SALT LAKE CITY — The Utah House of Representatives dimmed the lights on one lawmaker’s efforts to promote the state’s star-filled skies.

“License plates are not only a designation that a vehicle is registered and who it belongs to, but for several years, they’ve become kind of a ‘mini-mobile-billboard,’” said Rep. Stephen Handy, R-Layton, who sponsored HB198 that would create a Utah Dark Sky license plate.

Though it passed through a committee last week, on Thursday it failed to gain the needed 38 votes for House approval, failing on a 36-35 vote.

Handy said he wanted to find “something unique about our state; a story we can tell, celebrate and promote,” and when he found out about “astro-tourism” where people travel places to see the night sky, his idea came to light.

He was not the only stargazer in the House.

Rep. Joel Briscoe, D-Salt Lake City, shared a story of when he went camping in one of the dark sky areas, calling it “is one of my favorite places in Utah.”

“You pray when you camp there that is not going to be cloudy at night, because there’s something special that happens to you when you’re unfiltered from human-caused light,” he said.

A mock-up of a potential Utah Dark Sky license plate that was under consideration by Utah legislators. | Eliza Hawkins

But then some clouds rolled into the Capitol.

Rep. Scott Chew, R-Jensen, worried the design would make it difficult for police to identify a vehicle in the event of an Amber alert, robbery or some other incident.

“I don’t have any issues with Utah being unique and having a lot of unique things,” Chew said, “(but) we have license plates on vehicles so that if there is an issue it can be identified.”

For Rep. Phil Lyman, R-Blanding, it was a concern about the association the state would have with an environmental group known as the International Dark-Sky Association.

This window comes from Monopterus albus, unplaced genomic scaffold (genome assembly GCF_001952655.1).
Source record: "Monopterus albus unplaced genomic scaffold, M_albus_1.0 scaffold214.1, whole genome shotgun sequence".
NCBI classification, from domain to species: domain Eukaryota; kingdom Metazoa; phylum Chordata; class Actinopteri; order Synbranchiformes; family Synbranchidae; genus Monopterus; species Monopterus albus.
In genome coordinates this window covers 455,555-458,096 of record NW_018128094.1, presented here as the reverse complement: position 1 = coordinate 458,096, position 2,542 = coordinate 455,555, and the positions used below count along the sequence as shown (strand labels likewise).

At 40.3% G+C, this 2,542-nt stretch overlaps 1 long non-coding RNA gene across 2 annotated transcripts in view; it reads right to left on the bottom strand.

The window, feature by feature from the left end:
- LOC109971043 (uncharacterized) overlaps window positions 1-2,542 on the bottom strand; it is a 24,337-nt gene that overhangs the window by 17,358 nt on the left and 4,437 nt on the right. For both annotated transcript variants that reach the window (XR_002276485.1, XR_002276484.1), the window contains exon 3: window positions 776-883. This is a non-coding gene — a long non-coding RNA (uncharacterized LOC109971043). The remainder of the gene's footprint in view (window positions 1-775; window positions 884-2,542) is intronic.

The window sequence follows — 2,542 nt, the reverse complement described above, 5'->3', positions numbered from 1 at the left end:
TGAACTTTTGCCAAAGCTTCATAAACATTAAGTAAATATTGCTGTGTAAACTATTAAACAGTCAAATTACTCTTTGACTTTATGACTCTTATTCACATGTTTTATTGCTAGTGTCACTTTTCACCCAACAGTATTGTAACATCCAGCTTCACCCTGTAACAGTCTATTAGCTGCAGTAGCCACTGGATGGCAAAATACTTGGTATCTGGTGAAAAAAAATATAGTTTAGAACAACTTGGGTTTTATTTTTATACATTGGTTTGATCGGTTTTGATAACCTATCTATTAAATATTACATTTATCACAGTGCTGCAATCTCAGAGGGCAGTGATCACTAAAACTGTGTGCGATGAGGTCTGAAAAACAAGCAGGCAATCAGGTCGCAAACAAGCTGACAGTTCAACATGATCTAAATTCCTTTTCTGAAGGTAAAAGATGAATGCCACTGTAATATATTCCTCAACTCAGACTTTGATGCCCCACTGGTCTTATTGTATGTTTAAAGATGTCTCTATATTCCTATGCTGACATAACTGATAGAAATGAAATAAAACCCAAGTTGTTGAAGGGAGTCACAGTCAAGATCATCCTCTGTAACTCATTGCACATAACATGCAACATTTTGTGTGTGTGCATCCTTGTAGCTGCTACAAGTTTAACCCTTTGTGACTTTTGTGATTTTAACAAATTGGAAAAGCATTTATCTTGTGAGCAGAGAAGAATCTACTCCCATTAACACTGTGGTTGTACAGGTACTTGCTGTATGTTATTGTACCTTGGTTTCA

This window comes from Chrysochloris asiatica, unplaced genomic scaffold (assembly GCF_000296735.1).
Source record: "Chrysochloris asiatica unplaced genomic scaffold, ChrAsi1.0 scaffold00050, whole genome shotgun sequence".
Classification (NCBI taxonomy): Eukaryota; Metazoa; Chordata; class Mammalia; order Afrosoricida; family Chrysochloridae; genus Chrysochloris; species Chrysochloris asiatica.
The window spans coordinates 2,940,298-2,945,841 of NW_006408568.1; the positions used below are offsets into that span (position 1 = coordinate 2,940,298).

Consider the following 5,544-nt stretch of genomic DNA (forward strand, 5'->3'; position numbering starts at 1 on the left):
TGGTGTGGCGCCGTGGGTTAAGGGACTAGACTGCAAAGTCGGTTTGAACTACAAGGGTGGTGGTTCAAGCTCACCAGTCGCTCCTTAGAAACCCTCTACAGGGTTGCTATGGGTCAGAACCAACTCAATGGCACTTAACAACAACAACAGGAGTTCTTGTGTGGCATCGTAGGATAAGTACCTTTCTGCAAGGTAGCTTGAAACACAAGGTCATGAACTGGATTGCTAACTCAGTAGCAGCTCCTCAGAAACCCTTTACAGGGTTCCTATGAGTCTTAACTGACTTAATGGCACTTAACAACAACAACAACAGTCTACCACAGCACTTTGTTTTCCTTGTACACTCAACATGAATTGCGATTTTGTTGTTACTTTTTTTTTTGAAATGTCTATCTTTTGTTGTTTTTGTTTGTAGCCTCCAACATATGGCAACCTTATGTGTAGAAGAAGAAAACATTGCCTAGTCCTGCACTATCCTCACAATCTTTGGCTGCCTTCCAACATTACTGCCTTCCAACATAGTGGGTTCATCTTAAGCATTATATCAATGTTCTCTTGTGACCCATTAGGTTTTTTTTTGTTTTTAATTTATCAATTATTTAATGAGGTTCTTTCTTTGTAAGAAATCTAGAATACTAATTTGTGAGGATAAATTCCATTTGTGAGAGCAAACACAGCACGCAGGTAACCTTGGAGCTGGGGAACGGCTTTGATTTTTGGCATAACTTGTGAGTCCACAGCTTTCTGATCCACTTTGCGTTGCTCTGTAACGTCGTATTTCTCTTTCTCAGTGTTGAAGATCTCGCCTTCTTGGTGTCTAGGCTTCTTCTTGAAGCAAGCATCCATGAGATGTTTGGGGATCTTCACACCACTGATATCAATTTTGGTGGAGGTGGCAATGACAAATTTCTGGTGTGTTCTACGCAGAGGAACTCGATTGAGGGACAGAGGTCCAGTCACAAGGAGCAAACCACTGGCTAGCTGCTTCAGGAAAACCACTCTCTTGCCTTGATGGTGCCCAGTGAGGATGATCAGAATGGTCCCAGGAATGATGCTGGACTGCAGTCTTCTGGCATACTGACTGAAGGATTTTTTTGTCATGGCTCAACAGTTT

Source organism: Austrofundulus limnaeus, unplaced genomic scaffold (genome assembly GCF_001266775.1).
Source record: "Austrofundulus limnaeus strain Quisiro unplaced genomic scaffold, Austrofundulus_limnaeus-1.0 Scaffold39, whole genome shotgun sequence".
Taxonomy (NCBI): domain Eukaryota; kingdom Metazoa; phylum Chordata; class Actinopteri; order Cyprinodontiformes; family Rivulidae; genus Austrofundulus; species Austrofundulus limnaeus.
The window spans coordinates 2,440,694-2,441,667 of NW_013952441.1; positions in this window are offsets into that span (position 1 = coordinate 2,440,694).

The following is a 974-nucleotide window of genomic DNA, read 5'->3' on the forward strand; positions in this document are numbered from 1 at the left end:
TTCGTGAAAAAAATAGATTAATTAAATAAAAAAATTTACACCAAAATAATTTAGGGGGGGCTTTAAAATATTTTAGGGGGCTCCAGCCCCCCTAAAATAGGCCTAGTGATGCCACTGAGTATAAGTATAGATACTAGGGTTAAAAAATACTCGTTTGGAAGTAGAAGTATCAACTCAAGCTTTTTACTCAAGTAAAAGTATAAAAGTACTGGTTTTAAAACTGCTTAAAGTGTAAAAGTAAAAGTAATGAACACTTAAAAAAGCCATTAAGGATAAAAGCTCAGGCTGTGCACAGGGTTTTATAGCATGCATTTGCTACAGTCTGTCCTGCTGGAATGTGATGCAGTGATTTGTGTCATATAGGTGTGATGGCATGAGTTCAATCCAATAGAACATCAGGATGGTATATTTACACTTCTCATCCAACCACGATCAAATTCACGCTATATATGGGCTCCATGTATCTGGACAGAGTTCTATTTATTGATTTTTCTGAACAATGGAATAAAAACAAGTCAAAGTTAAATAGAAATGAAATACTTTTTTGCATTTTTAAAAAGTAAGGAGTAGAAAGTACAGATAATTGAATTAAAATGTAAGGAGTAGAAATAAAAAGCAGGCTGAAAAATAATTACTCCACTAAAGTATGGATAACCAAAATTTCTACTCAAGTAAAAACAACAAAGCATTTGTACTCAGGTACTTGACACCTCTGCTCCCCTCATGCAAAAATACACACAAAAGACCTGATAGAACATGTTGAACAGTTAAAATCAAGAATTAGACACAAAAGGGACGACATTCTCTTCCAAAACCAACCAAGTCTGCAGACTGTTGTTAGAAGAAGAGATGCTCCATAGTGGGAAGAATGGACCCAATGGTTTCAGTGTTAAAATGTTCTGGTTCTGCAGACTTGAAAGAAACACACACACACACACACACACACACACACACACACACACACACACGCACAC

“It comes with a real laundry list of requirements and agendas and they say right there on their website that they’re interested in affecting public policy and it’s crucial to fulfilling their mission,” Lyman said.

Handy denied that the license plate would boost any specific environmentalist agenda.

“This would just be a wonderful thing to celebrate,” Handy said. “I didn’t get any kind of the sense that this would be driving any policy that I wouldn’t be comfortable with.”

What ultimately killed the bill was the money.

The fiscal note estimated $175,000 in one-time costs, including for the production of 25,000 license plates. The Dark Sky license plate would sell for $7 each, but it was noted that “the total quantity demanded is unknown.”

Handy and Rep. Raymond Ward, R-Bountiful, said the plate would increase outside tourism and more than return the $175,000 investment.

But the doubters were too many.

“This is coming from someone who absolutely loves these designs,” Rep. Andrew Stoddard, D-Sandy, said. “But I also don’t know if we should be spending $175,000 on something like a license plate when there’s so many other groups, people (and) interests that are highly in need, and I think this money could be spent elsewhere,” he said.

Rep. Candice Pierucci, R-Herriman, agreed, saying “although I can see that this could be a really cool idea, I don’t think that it merits the $175,000 out of this year’s budget.”